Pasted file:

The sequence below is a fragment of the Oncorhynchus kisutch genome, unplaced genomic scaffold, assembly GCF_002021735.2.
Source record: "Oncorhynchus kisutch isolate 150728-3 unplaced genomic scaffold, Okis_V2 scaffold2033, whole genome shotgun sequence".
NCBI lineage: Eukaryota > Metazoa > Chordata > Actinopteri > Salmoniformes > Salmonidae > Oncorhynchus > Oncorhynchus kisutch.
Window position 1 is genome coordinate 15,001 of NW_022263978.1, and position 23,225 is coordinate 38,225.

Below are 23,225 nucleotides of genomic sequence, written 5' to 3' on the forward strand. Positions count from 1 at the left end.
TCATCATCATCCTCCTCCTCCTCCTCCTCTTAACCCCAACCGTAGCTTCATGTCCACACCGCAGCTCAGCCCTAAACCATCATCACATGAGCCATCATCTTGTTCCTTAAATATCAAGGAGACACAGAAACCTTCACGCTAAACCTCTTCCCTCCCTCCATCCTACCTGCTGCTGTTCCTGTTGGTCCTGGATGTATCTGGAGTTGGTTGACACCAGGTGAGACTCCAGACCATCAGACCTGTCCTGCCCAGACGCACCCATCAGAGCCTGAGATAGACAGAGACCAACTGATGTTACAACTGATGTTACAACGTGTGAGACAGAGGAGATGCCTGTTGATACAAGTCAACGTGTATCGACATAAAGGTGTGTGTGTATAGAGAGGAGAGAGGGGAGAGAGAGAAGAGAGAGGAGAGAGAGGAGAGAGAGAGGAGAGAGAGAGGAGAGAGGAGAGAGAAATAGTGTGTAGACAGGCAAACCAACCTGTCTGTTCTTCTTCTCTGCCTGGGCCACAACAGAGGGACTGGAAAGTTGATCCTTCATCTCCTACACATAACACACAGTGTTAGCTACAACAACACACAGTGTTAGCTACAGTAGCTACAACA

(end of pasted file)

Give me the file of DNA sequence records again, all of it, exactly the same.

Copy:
The sequence below is a fragment of the Oncorhynchus kisutch genome, unplaced genomic scaffold, assembly GCF_002021735.2.
Source record: "Oncorhynchus kisutch isolate 150728-3 unplaced genomic scaffold, Okis_V2 scaffold2033, whole genome shotgun sequence".
NCBI lineage: Eukaryota > Metazoa > Chordata > Actinopteri > Salmoniformes > Salmonidae > Oncorhynchus > Oncorhynchus kisutch.
Window position 1 is genome coordinate 15,001 of NW_022263978.1, and position 23,225 is coordinate 38,225.

Below are 23,225 nucleotides of genomic sequence, written 5' to 3' on the forward strand. Positions count from 1 at the left end.
TCATCATCATCCTCCTCCTCCTCCTCCTCTTAACCCCAACCGTAGCTTCATGTCCACACCGCAGCTCAGCCCTAAACCATCATCACATGAGCCATCATCTTGTTCCTTAAATATCAAGGAGACACAGAAACCTTCACGCTAAACCTCTTCCCTCCCTCCATCCTACCTGCTGCTGTTCCTGTTGGTCCTGGATGTATCTGGAGTTGGTTGACACCAGGTGAGACTCCAGACCATCAGACCTGTCCTGCCCAGACGCACCCATCAGAGCCTGAGATAGACAGAGACCAACTGATGTTACAACTGATGTTACAACGTGTGAGACAGAGGAGATGCCTGTTGATACAAGTCAACGTGTATCGACATAAAGGTGTGTGTGTATAGAGAGGAGAGAGGGGAGAGAGAGAAGAGAGAGGAGAGAGAGGAGAGAGAGAGGAGAGAGAGAGGAGAGAGGAGAGAGAAATAGTGTGTAGACAGGCAAACCAACCTGTCTGTTCTTCTTCTCTGCCTGGGCCACAACAGAGGGACTGGAAAGTTGATCCTTCATCTCCTACACATAACACACAGTGTTAGCTACAACAACACACAGTGTTAGCTACAGTAGCTACAACA